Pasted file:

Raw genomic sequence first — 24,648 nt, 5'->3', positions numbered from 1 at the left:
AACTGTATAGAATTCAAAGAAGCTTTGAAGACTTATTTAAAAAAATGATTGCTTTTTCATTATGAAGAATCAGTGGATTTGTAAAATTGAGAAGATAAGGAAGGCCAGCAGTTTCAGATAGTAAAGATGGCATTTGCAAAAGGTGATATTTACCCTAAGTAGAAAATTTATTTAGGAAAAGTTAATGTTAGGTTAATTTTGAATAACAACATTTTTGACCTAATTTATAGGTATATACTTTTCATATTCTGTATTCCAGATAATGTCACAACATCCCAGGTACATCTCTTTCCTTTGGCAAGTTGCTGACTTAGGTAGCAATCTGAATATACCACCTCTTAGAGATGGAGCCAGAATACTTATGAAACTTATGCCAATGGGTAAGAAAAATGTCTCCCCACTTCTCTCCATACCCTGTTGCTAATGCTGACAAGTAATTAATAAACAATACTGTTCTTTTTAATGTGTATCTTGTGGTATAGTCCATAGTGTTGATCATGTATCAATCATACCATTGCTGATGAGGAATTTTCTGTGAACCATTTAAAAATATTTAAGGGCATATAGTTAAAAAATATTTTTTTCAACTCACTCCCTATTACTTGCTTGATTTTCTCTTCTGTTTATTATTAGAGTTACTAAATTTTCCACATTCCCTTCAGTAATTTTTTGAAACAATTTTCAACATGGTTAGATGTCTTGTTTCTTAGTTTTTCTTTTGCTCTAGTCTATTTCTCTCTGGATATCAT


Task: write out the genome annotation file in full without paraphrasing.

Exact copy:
Raw genomic sequence first — 24,648 nt, 5'->3', positions numbered from 1 at the left:
AACTGTATAGAATTCAAAGAAGCTTTGAAGACTTATTTAAAAAAATGATTGCTTTTTCATTATGAAGAATCAGTGGATTTGTAAAATTGAGAAGATAAGGAAGGCCAGCAGTTTCAGATAGTAAAGATGGCATTTGCAAAAGGTGATATTTACCCTAAGTAGAAAATTTATTTAGGAAAAGTTAATGTTAGGTTAATTTTGAATAACAACATTTTTGACCTAATTTATAGGTATATACTTTTCATATTCTGTATTCCAGATAATGTCACAACATCCCAGGTACATCTCTTTCCTTTGGCAAGTTGCTGACTTAGGTAGCAATCTGAATATACCACCTCTTAGAGATGGAGCCAGAATACTTATGAAACTTATGCCAATGGGTAAGAAAAATGTCTCCCCACTTCTCTCCATACCCTGTTGCTAATGCTGACAAGTAATTAATAAACAATACTGTTCTTTTTAATGTGTATCTTGTGGTATAGTCCATAGTGTTGATCATGTATCAATCATACCATTGCTGATGAGGAATTTTCTGTGAACCATTTAAAAATATTTAAGGGCATATAGTTAAAAAATATTTTTTTCAACTCACTCCCTATTACTTGCTTGATTTTCTCTTCTGTTTATTATTAGAGTTACTAAATTTTCCACATTCCCTTCAGTAATTTTTTGAAACAATTTTCAACATGGTTAGATGTCTTGTTTCTTAGTTTTTCTTTTGCTCTAGTCTATTTCTCTCTGGATATCAT